The Ski Slope Funnel (Free Download)
Having taken to the slopes from an early age, coming down a mountain with two planks strapped to my feet is something that feels natural; the skis an extension of my own two feet.
Some descents look different to others, easing in with a blue run to start the day, before ramping up to something more challenging like red, or black runs.
The outcome is always the same – reaching the bottom of the mountain.
Recently I was thinking about the complexities of marketing and sales; the numerous blog posts and books I have read, each with their own methodologies or mechanics for securing clients. Each with their own jargon, diagrams and action points (often overly-complex or niche to a sector).
How could we streamline the sales flow for our unique business?
We know that customers are individuals. Not all routes to sale will look the same. That’s when I began to visualise the different routes as a piste map.
Could we map these journeys, streamlining the routes to sales that are unique to our business?
If you have been in the business world for a while, you know that, at times, sales can feel far from streamlined. Some clients feel like a really warm lead, then tail off with no contact or explanation. Others jump straight to the sale and you are left amazed at how easily they sped to the bottom.
Acknowledging that people come in through different routes is key, but understanding what those repeat routes look like for your business (or in this analogy, ski resort) is where we start to hit gold.
In pursuit of a piste map for our sales at Steadfast, we started by looking at the standard marketing funnel.
It’s something you are likely to have seen before in one format or another.
A marketing funnel is a visual representation of how people go from the process of becoming aware of your business and into the next stages towards becoming a client.
There are four stages in our funnel; awareness, understanding, relationship and sale. The lower the potential client is in the funnel, the more likely the sale.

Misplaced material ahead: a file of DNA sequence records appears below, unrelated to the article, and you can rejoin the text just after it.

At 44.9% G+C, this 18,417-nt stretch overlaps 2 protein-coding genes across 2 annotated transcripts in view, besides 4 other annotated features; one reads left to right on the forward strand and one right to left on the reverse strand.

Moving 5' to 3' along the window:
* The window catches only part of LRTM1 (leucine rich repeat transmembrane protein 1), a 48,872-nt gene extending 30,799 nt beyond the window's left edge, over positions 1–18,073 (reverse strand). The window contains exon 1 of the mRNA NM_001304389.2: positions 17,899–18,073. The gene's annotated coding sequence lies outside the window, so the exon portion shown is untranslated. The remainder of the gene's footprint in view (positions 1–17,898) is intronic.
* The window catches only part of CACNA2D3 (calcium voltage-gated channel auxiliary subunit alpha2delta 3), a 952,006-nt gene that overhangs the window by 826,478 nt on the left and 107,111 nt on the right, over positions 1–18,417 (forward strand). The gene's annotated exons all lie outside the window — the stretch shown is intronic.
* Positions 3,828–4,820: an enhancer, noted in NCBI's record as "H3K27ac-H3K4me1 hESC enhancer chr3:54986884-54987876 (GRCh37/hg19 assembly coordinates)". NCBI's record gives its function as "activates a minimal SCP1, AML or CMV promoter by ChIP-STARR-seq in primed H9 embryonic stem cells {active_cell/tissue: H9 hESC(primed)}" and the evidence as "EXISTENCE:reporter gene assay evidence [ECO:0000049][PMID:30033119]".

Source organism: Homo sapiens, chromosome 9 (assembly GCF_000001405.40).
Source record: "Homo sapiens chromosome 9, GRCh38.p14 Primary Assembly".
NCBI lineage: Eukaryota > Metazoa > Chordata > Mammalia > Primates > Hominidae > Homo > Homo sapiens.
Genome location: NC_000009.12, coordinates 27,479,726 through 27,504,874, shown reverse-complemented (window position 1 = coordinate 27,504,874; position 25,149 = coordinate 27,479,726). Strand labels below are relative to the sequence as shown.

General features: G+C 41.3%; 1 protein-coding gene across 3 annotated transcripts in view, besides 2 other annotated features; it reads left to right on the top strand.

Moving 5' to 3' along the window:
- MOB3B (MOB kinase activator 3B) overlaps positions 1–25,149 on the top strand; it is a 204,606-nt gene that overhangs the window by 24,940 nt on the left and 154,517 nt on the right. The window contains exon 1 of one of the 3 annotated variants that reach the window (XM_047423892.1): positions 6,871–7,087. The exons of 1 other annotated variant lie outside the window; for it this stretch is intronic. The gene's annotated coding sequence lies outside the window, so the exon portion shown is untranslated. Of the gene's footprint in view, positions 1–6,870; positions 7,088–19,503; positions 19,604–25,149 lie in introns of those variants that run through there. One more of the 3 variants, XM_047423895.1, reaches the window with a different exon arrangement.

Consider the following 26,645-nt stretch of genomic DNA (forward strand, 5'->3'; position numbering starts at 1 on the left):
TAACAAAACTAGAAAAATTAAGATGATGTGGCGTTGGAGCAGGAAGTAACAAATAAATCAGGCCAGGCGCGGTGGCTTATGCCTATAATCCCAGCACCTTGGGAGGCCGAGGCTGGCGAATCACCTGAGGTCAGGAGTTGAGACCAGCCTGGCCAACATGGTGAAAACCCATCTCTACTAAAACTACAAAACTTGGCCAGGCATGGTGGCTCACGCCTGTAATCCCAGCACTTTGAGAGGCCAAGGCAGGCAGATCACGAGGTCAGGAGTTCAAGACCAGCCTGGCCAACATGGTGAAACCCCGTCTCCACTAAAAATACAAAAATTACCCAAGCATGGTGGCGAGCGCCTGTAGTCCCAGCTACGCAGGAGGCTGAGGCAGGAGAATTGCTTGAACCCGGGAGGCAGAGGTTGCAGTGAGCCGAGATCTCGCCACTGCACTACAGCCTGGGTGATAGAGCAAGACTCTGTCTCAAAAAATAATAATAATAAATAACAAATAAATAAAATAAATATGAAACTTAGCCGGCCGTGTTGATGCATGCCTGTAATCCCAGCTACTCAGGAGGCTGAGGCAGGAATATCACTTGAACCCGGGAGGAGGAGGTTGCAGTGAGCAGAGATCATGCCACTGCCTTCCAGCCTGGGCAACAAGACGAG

The funnel tiers
Someone becomes aware of your business and where it sits in the sector. Perhaps they have heard about you in a conversation or seen your business on social media.
It is clear what services or products you offer. The potential customer might have visited your website and read/watched some of your longer content. Not only do they understand what you do, they know why you do it. They might have taken a look at your portfolio or browsed your social channels.
You have had a chance to meet or converse, virtually or in person. The customer is gaining a strong understanding of your business. They have likely heard your story and there is a mutual understanding.
Many people sit in this part of the funnel for months or years before moving towards a sale, and that’s okay. Even if this person never commits to a sale, they might know of someone who may need your services or may come back to you in the future.
For the individuals that you have identified in this stage, you should be looking to provide regular value. Send semi-regular emails, make introductions for them, send over content that would be interesting to this person. Remind them that you exist and are here when they need you.
At this stage, someone is ready to engage your products or services. They are looking for trust indicators to seal the deal – reviews from clients, examples of previous work, proof that you fully understand their business goals.
They want to feel confident that you can provide a solution to their problem.
Now we have defined the four tiers of our funnel, we now need to fill our funnel with touch points. These are all of the different points of contact with a potential client. Try and list as many touch points as you can for each phase, even if some are more niche than others.
Steadfast Collective’s Funnel
Your funnel will be unique for your business, but it’s likely there is some commonality for your industry sector – so consider the routes to the sale that your competitors are utilising.